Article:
(Adds details on grain prices, barge freight quotes, comments
from Army Corps, context, background)
By Karl Plume
April 19 Barge shipping was halted on Friday on
parts of the Illinois and Mississippi rivers as flooding forced
the closure of several locks until at least the middle of next
week, the U.S. Army Corps of Engineers said.
The closures come three months after near-record-low water
along the Mississippi River near St. Louis threatened to halt
commercial barge traffic. Some 60 percent of U.S. grain export
shipments are moved on barges on the Mississippi and its
tributaries from production centers in the Midwest to export
terminals at the Gulf of Mexico.
Torrential rains this week flooded broad swaths of Illinois
and neighboring states, slowing farmer deliveries of grain to
elevators and further delaying the start of corn planting in
Crests on the swollen Mississippi and Illinois rivers were
not expected to arrive until Sunday at the earliest in northern
areas and several days later further south.
"The crest here right now is forecast by the middle of next
week, but there is some rain in the forecast so we'll see if
that changes," said Michael Petersen, spokesman for the Army
Corps' St. Louis district.
"Once the crest has passed and the water has dropped below
the mark that we have to shut it down, and if we know that it's
not coming right back up, we should be able to open them up
within 24 hours," he said.
On the Illinois River, Dresden Island, Starved Rock and T.J.
O'Brien locks were closed due to high water while Marseilles
lock and dam was closed after nine barges broke away from a tow
in record floodwater late on Thursday and struck the dam.
Four of the barges sank and three, including one carrying
caustic soda, remained afloat, said Ron Fournier, a spokesman
for the Army Corps' Rock Island district.
The dam may have been damaged but an assessment cannot be
done until the water recedes and the barges have been removed.
As of Friday, two had been towed from the waterway, he said.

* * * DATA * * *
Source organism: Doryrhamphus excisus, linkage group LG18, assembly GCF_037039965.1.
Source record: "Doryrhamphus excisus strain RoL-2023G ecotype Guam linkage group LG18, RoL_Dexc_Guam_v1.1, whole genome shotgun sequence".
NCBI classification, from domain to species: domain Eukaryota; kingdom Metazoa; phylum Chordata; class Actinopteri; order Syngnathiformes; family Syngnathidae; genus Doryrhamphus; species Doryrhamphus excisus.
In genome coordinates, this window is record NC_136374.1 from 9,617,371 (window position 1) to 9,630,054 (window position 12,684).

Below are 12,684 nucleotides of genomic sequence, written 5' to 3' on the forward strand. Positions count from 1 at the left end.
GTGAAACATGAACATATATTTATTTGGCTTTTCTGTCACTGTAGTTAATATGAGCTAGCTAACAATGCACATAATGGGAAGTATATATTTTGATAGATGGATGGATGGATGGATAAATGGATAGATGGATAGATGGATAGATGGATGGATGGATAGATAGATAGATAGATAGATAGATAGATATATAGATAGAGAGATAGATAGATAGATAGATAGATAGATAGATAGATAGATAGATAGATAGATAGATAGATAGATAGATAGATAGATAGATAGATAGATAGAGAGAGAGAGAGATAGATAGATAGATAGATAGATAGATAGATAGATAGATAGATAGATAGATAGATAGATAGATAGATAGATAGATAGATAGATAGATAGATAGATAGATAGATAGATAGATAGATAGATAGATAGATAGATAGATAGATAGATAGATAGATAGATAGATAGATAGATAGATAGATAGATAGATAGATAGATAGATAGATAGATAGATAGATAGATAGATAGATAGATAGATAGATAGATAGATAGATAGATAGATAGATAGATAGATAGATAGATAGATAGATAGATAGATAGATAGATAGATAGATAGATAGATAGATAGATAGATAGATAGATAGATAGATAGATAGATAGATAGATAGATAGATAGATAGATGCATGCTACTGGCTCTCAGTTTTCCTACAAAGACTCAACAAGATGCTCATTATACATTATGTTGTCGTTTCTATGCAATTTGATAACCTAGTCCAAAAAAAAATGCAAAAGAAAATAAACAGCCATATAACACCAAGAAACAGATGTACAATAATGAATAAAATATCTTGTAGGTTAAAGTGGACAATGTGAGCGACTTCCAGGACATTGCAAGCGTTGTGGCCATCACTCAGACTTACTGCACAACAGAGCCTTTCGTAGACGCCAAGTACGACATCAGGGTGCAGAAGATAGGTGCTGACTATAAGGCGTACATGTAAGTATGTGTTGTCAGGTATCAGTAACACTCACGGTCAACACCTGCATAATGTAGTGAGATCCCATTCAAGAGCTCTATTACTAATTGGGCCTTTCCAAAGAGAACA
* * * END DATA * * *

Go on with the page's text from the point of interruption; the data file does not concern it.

Seven Mississippi River locks, from Lock 16 at Muscatine,
Iowa, to Lock 22 at Saverton, Missouri, were closed between
Thursday evening and Friday morning as water overtopped dams,
said Rob Germann, operations manager for the Army Corps'
Mississippi River project, Rock Island district.
The Corps also was not allowing vessels to pass through lock
15 at Rock Island, Illinois, because they would be unable to
pass below a railroad bridge adjacent to the lock.
Downriver locks 24 and 25 on the Mississippi River were
forecast to close on Saturday, halting commercial navigation on
the major shipping waterway north of St. Louis.
Grain prices at Gulf of Mexico export terminals spiked as
shippers scrambled to get enough grain to load ocean-going
vessels, but prices fell in the Midwest as the grain backed up
Prices for spot barge shipments of corn at the Gulf surged
by more than 10 cents a bushel late this week to a one-month
peak as shippers scrambled to get their hands on enough grain to
load ocean-going vessels.
Spot soybean barge premiums at the Gulf also rallied 10
cents or more to their highest point since January when it
looked as if the then parched Mississippi River would be closed.
Cash prices offered to farmers fell at some river elevators
as barge traffic ground to a halt.
At a terminal along the Mississippi in Savanna, Illinois,
soybean basis bids plunged by 33 cents a bushel to a three-week
low during the last two days.
"We can't load anything out," said a grain merchant across
the river in Davenport, Iowa. "The locks are closed so we are
not going to move anything anyway."
Barge brokers on Friday pulled their freight offers on the
Illinois River and the Mississippi River north of St. Louis
until the last week of April.
The latest river forecasts from the National Weather Service
suggest the lock closures will persist until at least next
(Additional reporting by Michael Hirtzer in Chicago; Editing
Jim Marshall, Toni Reinhold)